Well, you see, Cardano positions itself as a very research-based product, an 'academic blockchain' if you will, but the truth is – it's still very much a work in progress. There are many things it's still lacking. And one of the biggest beefs people have with Cardano is its painfully slow development.
Another potential pain point is scalability (surprise, surprise). Yes, Cardano can process up to 257 transactions per second (theoretically!) which is 17 times more than Ethereum 1.0, but the catch is – it doesn't. The highest TPS of Cardano for the past two years is 3.63. This is because it doesn't need to process more; there's just no demand. And that's okay – of course it's overshadowed by BTC and ETH. They've been on the market for longer, of course people would trust them more. But.
According to this data aggregator, more than 70%* of ADA is staked. This quantity is not used as a medium of exchange; it's not moving. Compare this number to Ethereum's 10%. And that just might create artificial scarcity on the market. So if you go to an exchange and you decide to buy yourself some ADA – there are fewer sellers because two-thirds have already staked their coins. So there's scarcity, and when there's scarcity, the price goes higher, not because of the proper merits of the asset, but because there are fewer opportunities to buy.
*Feel free to compare to SOL and DOT and draw your own conclusions.
And since we're talking about scalability, 257 is not that great of a deal either. Not compared to Solana and Polkadot. Yes, it should improve in the next era (Basho's era, that is), but considering Cardano's sad history of delayed releases, one cannot help but wonder when that might happen. Cardano delivers. It did give us smart contracts (Goguen upgrade), after all. It's just that it was a long wait.
To recap, there are fears that Cardano might be overvalued. Cardano has a very supportive community, and you can't deny that it's at least partially due to the success of its marketing strategy. The team would do AMAs and hype you up while they continue stalling. Essentially, ADA's currently worth what people think it will be worth. With all its upgrades and potential...
Powerful for developers. Fast for everyone
Market cap: $14,166,233,341 (24 July 2022)
Scalability! Ethereum's got its hands on the biggest chunk of that DeFi cake, but when you try to lick the moist, chocolaty biscuit, it says: 'Yeah, not so fast, mate. TPS's 15. Wanna skip the queue, you pay $70. Deal?'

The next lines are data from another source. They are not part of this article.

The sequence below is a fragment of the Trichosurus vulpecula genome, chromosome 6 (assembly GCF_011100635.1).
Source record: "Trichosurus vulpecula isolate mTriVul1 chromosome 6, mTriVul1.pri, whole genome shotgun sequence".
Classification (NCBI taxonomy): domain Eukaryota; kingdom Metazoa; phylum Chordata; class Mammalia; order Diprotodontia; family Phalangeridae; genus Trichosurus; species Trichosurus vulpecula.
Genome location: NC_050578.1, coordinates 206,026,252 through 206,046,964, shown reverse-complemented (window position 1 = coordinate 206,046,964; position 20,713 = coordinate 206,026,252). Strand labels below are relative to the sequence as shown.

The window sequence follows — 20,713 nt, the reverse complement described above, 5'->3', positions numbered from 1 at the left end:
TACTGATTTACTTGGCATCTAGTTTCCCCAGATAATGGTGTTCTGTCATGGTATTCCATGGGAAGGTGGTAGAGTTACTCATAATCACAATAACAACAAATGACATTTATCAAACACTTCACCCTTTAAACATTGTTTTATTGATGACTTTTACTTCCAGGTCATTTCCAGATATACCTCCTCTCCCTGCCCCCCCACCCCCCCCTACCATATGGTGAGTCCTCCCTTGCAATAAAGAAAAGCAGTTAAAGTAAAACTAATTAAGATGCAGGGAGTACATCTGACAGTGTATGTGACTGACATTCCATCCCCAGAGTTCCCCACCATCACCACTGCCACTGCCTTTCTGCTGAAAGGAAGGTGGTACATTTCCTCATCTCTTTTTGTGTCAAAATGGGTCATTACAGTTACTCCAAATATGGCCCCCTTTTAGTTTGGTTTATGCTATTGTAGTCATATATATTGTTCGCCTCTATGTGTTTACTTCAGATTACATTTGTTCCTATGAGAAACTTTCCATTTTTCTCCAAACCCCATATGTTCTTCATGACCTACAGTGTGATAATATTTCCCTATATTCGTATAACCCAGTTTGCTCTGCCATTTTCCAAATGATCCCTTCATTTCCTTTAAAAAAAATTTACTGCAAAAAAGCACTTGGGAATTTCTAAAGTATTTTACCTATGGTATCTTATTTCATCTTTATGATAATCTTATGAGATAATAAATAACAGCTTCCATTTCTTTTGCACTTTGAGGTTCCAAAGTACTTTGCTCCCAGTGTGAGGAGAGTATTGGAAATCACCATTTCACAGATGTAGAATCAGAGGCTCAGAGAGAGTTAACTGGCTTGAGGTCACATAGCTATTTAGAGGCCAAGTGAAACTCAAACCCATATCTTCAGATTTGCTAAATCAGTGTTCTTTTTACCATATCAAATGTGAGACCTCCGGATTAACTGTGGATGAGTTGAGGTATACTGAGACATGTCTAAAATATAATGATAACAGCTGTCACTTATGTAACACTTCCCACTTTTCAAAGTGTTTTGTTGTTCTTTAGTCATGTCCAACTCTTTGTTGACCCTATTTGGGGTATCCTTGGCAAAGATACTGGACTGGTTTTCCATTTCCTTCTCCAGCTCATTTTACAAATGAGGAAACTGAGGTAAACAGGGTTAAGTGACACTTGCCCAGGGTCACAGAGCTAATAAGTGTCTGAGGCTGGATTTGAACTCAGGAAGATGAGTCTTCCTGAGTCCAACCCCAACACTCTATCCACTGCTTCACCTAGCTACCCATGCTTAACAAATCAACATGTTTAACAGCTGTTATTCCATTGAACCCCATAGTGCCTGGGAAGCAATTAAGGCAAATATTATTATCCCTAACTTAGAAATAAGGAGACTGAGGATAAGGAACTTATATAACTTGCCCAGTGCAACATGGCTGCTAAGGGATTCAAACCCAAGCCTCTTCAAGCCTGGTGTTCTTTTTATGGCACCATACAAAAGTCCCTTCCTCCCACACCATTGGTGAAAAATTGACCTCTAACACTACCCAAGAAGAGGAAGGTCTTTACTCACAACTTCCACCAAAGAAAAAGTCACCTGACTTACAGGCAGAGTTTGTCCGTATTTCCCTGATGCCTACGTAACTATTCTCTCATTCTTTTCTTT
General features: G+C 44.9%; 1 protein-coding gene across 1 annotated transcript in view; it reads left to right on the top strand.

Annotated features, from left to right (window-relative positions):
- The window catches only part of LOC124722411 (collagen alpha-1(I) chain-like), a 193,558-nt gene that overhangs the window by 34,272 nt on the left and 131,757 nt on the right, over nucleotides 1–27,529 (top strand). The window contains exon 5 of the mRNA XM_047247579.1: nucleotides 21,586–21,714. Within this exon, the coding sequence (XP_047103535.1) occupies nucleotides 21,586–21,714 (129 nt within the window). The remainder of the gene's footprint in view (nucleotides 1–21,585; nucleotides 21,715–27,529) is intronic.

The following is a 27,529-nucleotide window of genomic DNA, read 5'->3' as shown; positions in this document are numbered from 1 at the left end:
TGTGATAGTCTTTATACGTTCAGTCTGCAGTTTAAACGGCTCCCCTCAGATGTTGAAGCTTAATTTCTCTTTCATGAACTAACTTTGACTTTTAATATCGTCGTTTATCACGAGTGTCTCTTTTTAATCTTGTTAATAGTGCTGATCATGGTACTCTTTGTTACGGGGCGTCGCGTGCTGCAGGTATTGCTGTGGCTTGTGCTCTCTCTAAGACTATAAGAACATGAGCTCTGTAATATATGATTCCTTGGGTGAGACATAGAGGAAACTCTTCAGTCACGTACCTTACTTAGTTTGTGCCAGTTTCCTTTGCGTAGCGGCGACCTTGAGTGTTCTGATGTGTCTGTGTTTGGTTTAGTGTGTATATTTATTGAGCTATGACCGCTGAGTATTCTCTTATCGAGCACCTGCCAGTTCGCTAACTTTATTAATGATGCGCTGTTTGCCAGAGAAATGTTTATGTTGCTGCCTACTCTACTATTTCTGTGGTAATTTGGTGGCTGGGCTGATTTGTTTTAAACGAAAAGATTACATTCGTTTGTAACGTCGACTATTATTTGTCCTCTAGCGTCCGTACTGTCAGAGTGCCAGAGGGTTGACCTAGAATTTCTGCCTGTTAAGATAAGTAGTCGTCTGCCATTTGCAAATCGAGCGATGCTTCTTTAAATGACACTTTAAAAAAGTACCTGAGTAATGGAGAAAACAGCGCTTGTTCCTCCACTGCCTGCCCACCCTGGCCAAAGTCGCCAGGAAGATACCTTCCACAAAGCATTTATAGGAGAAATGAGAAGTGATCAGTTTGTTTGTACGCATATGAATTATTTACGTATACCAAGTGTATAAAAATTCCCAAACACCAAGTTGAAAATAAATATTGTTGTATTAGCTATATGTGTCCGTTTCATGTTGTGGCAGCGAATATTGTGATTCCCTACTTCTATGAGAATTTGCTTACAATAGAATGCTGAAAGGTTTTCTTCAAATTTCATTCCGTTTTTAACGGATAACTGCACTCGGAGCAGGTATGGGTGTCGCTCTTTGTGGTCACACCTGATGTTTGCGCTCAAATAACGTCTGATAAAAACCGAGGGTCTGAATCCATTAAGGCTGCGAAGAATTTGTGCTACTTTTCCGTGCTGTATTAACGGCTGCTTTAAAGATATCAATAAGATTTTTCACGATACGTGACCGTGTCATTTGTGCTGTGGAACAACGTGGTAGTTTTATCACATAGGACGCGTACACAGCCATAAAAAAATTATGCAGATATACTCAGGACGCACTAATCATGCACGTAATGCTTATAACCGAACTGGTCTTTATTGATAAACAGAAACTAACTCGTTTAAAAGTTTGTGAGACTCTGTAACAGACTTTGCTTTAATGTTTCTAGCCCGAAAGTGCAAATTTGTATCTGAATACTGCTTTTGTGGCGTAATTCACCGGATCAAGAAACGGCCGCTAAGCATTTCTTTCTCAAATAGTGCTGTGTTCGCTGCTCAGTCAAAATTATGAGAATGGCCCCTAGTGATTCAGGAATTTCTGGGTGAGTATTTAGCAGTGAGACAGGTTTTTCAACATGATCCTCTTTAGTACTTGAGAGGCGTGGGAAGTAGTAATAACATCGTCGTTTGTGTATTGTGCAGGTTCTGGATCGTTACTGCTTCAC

'Eww. And you, Solana, what do you offer?'
'TPS's 65,000, and you only pay, let's see, $0.00025? Would that suit you?'
'Hell yes, it suits me!' you answer, swallowing saliva in excitement. 'Only.... where's the catch?'
'No catch', answers Solana humbly. 'Ethereum's using the obsolete proof-of-work, and we've come up with something far better. Turns out, if you think a little, you will arrive at a solution that's both fast and cheap'.
'Is that right, Ethereum?'
'It's $110 now,' growls Ethereum in disgust.
If you're wondering if the point of this little roleplay was to bring your attention to the fact that Solana *can scale*, you're right. Now go on, ask us what their solution is. Pretty please?
Basically, Solana uses a hybrid consensus model that combines a proof-of-stake consensus mechanism with a proof-of history algorithm. PoS is old news, so let's look at PoH and oversimplify it.
If we look at how transactions are confirmed on Bitcoin, a miner node bundles a certain amount of unordered transactions into a block, adds a timestamp and transmits the block to the network. Other nodes (dispersed around the globe, each with their own timezone) have to check that the timestamp is valid, which takes time.
With Solana, each transaction is hashed, and the output of any transaction becomes an input for the next transaction, thus creating an orderly chain of transactions and removing the need for validating timestamps. And as it turns out, this reduces the confirmation time dramatically.
So simple yet so scalable.
Solana would make a worthy DeFi opponent for Ethereum. Does it come with a smart contract functionality?
Yes, it does. While Solana does not dominate the DeFi market yet, it shows great promise. Let's be honest: if you need a couple of million fingers to count your total value locked, you are pretty successful.
The not-so-great stuff
All the good things in life come with a price. And the price you have to pay for top-notch scalability is relatively poor decentralisation.
We get it, Solana is young, so it's normal not to have a crazy adoption at this point. However, even though anyone can become a validator on Solana, tech requirements are really rather strict. In addition, validators are also asked to vote on new blocks, which costs them up to 1.1 SOL daily. Does it come as a surprise that just 28 (of 1891 total) validators control more than 33% of the total SOL stake? Coincidentally, with Solana, you only need to hold 1/3 of the stake to take control of the network and completely shut it down.
Speaking of shutdowns, Solana has recently come under fire for yet another one. In September 2021, the network already saw a 17-hour outage after an incident coquettishly explained as resource exhaustion. Granted, we, too, would be exhausted if we had to fend off an attack of crazed bots shooting at us at 400,000 t per s. At least we now have a brief proof that Solana can indeed process that many transactions. And look, Solana is young. It's not like none of its predecessors has ever had any downtimes. Equally, if you're generous, you can also explain its tilt towards centralisation. Baby blockchains are typically centralised – that's their way of surviving infancy. So it looks like any faux pas Solana makes can be easily waved away.